Saturday, November 10, 2012

Highlands puts clamps down on Ashland rushing attack


By G. MICHAEL GRAHAM
Fort Thomas Matters Sports Reporter

The Highlands Bluebirds defense knew the Ashland Blazer Tomcats would try to pound them between the tackles.

The Tomcats finished with 260 yards on 52 carries and two touchdowns for an average of five a carry. But after going for 196 on 28 carries for an average of seven in the first half, Ashland managed just 64 yards on 24 carries for an average of about 2.7 a carry in the second half. Highlands pulled away from Ashland, 52-13 in the second round of the playoffs Friday.

“Defensively, we just played great,” said Dale Mueller, Highlands co-head coach. “They’ve got some excellent offensive linemen. Their coach (Leon Hart) does a great job. They have a great scheme, but we played them so well defensively when we were struggling offensively. That was big for us.”

Ashland came into the game with three running backs out with injuries including freshman Quentin Baker. The Tomcats ran out of the tight I-formation packages and some spread looks. Quarterback Aaron Elam and running backs Evan Yongue and Malik Massey had most of the carries.



But only Youngue gained anything significant. He finished with 168 yards on 15 carries and a touchdown for an average of 11.2 a touch. Elam and Massey ran for a combined 300 yards in the first-round win against Covington Holmes last week. The Bluebirds held Elam to 37 yards on 14 carries and a touchdown for an average of 2.6 a carry and Massey to 30 yards on 14 carries for an average of 2.1 a touch.

“We decided to play at their heels when they blocked down,” said Braden Hicks, Highlands junior defensive lineman. “If you play your gap and take on the trap, it will lead you to the ball.”

The Tomcats moved the ball on their first possession. Elam capped it off with a 10-yard score on nine plays with 5:57 left in the first quarter to put Ashland up 7-0. That was their longest drive until the final one to end the game.

Highlands senior defensive lineman Trevor Kraft came up with a huge momentum-swinger in the third quarter. He stuffed Massey on a dive for a 1-yard loss on 3rd-and-one with about 5:30 left in the quarter.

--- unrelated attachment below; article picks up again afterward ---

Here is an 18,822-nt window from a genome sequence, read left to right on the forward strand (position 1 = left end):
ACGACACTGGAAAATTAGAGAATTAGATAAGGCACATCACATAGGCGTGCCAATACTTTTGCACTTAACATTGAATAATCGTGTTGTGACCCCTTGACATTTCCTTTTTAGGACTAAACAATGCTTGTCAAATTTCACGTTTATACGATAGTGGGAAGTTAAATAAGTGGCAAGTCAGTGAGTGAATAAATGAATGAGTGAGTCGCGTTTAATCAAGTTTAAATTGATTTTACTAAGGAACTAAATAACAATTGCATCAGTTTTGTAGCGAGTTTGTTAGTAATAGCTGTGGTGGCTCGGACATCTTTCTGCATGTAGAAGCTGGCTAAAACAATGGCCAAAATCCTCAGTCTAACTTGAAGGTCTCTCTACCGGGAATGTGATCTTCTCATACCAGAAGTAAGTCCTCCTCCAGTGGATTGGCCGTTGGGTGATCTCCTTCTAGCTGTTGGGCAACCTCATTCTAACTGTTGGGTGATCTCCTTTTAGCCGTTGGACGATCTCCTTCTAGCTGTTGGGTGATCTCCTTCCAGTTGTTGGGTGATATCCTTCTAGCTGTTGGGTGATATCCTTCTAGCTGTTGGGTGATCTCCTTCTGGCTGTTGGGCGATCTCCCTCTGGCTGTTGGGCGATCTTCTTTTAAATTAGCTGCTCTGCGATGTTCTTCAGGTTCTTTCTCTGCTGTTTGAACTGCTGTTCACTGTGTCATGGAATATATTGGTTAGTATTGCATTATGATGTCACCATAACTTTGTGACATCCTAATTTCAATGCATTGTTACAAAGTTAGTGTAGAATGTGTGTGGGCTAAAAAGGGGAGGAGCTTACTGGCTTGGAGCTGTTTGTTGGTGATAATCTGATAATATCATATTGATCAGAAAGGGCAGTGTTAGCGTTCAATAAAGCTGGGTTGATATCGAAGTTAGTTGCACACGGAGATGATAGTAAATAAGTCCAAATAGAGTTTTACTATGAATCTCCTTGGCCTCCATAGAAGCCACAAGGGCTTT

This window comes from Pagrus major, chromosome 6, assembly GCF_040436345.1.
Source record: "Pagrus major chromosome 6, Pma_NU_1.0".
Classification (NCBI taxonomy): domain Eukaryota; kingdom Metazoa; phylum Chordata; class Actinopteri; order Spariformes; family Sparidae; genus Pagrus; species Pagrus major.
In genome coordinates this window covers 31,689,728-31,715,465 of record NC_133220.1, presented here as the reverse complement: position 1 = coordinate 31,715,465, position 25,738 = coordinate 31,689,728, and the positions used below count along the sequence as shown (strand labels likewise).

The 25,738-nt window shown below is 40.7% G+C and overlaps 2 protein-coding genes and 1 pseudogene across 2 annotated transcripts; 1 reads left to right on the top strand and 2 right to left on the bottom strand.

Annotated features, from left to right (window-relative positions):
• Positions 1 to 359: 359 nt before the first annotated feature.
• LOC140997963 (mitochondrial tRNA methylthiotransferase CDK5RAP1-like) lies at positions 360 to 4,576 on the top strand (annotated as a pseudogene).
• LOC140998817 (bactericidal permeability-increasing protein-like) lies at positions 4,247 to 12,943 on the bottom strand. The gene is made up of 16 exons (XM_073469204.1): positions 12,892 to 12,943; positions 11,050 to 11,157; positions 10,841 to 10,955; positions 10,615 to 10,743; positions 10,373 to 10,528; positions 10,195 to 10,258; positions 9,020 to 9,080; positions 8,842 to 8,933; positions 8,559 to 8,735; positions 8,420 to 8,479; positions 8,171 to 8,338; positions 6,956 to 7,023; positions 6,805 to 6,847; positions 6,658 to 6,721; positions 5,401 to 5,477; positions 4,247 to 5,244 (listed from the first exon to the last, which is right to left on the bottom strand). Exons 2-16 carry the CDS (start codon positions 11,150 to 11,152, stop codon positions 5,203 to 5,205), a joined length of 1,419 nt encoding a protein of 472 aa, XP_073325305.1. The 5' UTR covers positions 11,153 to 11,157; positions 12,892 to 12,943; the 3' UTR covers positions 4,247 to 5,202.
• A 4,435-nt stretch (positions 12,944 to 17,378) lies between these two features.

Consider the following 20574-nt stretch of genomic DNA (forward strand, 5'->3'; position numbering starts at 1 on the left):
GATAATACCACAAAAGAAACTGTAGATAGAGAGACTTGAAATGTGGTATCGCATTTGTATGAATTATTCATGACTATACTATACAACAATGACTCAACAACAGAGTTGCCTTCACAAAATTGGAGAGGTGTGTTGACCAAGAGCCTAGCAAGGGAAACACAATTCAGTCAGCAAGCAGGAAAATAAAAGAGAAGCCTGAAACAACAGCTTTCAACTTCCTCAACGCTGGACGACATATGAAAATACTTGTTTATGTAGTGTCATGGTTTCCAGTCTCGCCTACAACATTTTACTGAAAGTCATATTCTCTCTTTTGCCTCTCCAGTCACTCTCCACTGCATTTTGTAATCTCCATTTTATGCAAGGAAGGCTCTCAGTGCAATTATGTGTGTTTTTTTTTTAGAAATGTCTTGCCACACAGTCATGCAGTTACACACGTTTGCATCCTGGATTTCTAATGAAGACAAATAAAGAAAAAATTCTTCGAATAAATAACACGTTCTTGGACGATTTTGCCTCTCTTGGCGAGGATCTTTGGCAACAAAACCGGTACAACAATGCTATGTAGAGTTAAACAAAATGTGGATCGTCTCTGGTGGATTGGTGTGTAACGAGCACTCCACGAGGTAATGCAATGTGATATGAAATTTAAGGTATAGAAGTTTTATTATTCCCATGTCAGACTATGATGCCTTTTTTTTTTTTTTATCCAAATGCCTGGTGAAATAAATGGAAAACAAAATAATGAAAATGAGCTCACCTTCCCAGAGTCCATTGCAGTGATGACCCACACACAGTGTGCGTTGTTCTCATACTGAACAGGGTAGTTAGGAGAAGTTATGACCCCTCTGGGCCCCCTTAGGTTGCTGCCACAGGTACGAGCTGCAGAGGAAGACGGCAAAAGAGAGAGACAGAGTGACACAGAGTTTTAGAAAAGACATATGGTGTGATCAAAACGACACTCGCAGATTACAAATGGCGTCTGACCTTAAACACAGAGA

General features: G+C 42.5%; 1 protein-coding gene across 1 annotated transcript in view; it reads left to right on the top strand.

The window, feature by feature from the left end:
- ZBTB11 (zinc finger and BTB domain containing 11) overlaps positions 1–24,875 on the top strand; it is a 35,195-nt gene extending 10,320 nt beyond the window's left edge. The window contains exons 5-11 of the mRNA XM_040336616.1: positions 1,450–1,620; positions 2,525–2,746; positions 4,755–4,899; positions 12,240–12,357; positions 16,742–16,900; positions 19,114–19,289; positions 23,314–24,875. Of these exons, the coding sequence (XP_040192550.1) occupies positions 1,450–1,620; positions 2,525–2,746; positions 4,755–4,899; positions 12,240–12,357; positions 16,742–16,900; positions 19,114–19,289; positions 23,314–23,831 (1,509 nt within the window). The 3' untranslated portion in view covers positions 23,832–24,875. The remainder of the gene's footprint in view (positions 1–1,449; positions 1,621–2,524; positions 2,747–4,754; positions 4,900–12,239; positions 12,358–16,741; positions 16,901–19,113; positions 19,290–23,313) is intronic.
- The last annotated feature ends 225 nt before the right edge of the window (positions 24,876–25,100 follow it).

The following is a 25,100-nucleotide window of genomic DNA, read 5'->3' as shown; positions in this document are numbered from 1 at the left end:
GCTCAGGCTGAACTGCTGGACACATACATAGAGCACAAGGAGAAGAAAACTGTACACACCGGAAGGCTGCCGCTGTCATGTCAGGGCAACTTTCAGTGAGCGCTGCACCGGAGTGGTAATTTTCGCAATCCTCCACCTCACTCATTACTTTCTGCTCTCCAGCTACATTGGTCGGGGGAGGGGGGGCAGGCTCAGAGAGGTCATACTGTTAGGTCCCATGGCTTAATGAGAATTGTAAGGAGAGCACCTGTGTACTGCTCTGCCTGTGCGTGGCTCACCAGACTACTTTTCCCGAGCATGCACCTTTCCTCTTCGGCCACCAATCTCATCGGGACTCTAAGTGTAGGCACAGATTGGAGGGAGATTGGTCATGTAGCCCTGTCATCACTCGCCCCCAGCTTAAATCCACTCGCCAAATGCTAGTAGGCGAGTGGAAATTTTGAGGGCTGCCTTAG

“We knew they were really going to take it to us,” Kraft said. “They were going to run at us as hard as they possibly could. Their emotions were up. But we knew we had to stop them. We had to run to them as hard as we could and keep our gaps. Once we stopped them, they started falling apart.”

Highlands did not have any players play both offensively and defensively. But Ashland did and that showed in the second half when the Tomcats wore down.

The Numbers:

For the season, Highlands has 645 points and 91 touchdowns. Those equate to 53.75 points and just below 7.6 touchdowns a contest. The Bluebirds scored 849 points and 121 touchdowns last year.

Dominating District 8 competition:

Teams in Kentucky may have had problems beating Highlands period. The Bluebirds moved to 79-1 against Kentucky teams since the start of 2007 with the win.

But not only has Highlands not lost to Ashland since 1954, the Bluebirds are 29-5-1 against all of the current District 8 all-time with all five losses coming to the Tomcats. The Bluebirds beat Johnson Central in each of the previous four state championship runs. They are also 2-0 against Rowan County, Boyd County and Greenup County respectively.

With Johnson Central’s loss to Covington Catholic, the Golden Eagles and Bluebirds will not meet in the playoffs for the first time since 2007. The Bluebirds eliminated the Golden Eagles in 2008, 2009 and 2010 in the regional title game.

Rematch with the Colonels:

For the second straight year, Highlands and Covington Catholic will meet for the Region 4 championship. The Bluebirds beat the Colonels, 42-14 in last year’s regional title game in Fort Thomas after winning the regular-season contest, 42-37.

Highands also beat Covington Catholic twice in 2007. The Bluebirds beat the Colonels, 28-14 in the regular season that year and 40-0 in the second round of the playoffs.

In 2006, Covington Catholic did the same to Highlands. The Colonels won 29-27 in Fort Thomas in the regular season before beating the Bluebirds, 25-15 in the second round of the playoffs on their way to the state championship.

Friday’s game will mark the 60th meeting all-time between the Bluebirds and Colonels. Highlands leads the series, 42-17.

Regular-Season Opponents also advance in playoffs:

Aside from Covington Catholic, Highlands’ saw four other regular-season opponents advance to the third round of the playoffs.

In Class 4A, Region 3, Boyle County drove to Russell Springs and knocked off undefeated Russell County, 14-6. The Rebels moved to 8-4 with the win and face Lexington Catholic (10-2) for the regional championship for the fifth straight year. The Knights beat Knox Central, 35-6. Lexington Catholic edged Boyle County, 24-21 on Sept. 28 in the game Knight quarterback Kyle Bolin, a University of Louisville commit, tore his anterior cruciated ligament.

In Class 6A, Scott County rolled to 70-7 victory over Lexington Henry Clay in the second round of the playoffs. The Cardinals (11-1) meet Simon Kenton for the regional championship.

In Class 4A, Louisville Western (6-6) has picked things up since an 0-4 start. The Warriors knocked off Nelson County, 46-34 and will play host to Collins for the Region 2 championship.

In Class 3A, Mason County beat neighboring Fleming County, 40-21 to make the third round of the playoffs. The Royals face the 12-0 Bourbon County Colonels for the regional championship.

Warren East lone 4A unbeaten left:
The Warren East Warriors stayed undefeated with a 42-9 win over Lone Oak in the second round of the playoffs Friday. The Raiders face 8-4 Owensboro for the Region 1 championship.

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